Tag Archives: social enterprise

Promotion of low flush toilets in urban Mozambique from innovation idea to social enterprise

Infographic of the Biological Urban Sanitation project (BUSP) in Maputo

The Pia Fantastica toilet flushes with just one cup of water under an angle of 45 degrees and has no water seal. It has the convenience of a pedestal like a conventional ceramic toilet, and, if well installed, has no smell or fly problem. It is a toilet made out of concrete which can be produced for a price of just US$ 6.50 and is therefore attractive to the local sanitation market.

The Pia Fantastica was developed as part of the Biological Urban Sanitation Project (2016–2019) where Black Soldier Fly larvae were used for environmental friendly pit emptying.

The project has been translated into a social enterprise “Susamati” run by young professionals in Maputo, Mozambique. Setting up an enterprise is about building a team as well as marketing and sales. At this point, making a financially sustainable enterprise remains a challenge.

Annemarieke J. Mooijman, Yvette E. van Dok, Manuel Lélio A. Gungulo, Björn  Brandberg, Promotion of low flush toilets in urban Mozambique from innovation  idea to social enterprise, Environmental Science & Policy, Volume 116, 2021, Pages 287-291
http://www.sciencedirect.com/science/article/pii/S1462901120314167
Use this link for 50 day free access to full article.

India: Sulabh features in UNDP report on business strategies that engage the poor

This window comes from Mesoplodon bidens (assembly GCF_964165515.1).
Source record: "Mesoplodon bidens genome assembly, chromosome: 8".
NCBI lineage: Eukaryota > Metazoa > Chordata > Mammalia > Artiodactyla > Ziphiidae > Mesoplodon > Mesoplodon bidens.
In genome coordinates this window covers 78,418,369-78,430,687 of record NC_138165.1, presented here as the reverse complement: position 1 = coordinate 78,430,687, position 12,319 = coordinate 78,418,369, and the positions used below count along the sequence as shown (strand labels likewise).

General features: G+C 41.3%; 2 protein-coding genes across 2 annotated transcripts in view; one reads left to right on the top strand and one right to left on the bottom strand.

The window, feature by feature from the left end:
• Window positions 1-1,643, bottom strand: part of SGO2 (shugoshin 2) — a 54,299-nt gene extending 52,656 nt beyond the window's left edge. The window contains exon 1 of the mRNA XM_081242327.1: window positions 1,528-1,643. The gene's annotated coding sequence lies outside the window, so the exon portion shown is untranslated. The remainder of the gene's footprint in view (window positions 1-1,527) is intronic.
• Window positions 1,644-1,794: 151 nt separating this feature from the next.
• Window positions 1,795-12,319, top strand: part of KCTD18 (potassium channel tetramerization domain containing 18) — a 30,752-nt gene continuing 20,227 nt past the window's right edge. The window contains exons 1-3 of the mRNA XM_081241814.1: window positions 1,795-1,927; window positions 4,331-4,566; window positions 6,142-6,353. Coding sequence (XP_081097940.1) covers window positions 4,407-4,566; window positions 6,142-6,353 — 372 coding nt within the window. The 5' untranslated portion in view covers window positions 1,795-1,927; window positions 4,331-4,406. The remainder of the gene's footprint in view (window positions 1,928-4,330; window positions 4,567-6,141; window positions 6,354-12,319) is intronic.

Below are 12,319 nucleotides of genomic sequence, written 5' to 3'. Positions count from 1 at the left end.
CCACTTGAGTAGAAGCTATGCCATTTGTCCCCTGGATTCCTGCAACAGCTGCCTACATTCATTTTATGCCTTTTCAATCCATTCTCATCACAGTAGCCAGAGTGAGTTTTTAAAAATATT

Sulabh International ‘s work on low-cost sanitation in India and abroad was chosen as one of the 50 successful business models for targetting the poor that feature in UNDP’s new report “Creating Value for All: Strategies for Doing Business with the Poor” released on 1 July 2008. The full case study “Sulabh International: A Movement to Liberate Scavengers by Implementing a Low-Cost, Safe Sanitation System (India)” reviews the positive outcomes for the poor, key constraints and key strategies used.

In 2005, Sulabh’s revenues, mainly from the construction of household latrines and pay-per-use public toilets, reached nearly Rs 1250 million (US$32 million) with a 15 percent surplus (i.e. approximately US$5 million).  The surplus was used to run social programmes.

The case study not only deals with the successes of Sulabh but also addresses criticism of its approach  and some failures, such as the termination of its contract by the Municipal Corporation of Delhi (MCD) to maintain 1,953 public toilets in the city. Other players, like SPARC (Society for Promotion of Area Resource Centers), Fumes International  and Gram Vikas, emerged in 2004/2005 to challenge Sulabh’s monopoly in working with state governments.

Sulabh’s founder, Bindheshwar Pathak, revealed his new vision for the organisation in which it would move away from implementation and focus on the establishment of Sulabh’s Sanitation University. Sulabh was cultivating 23 non-profit organizations started by former employees to implement and run projects in its place, a trend Pathak expected to continue.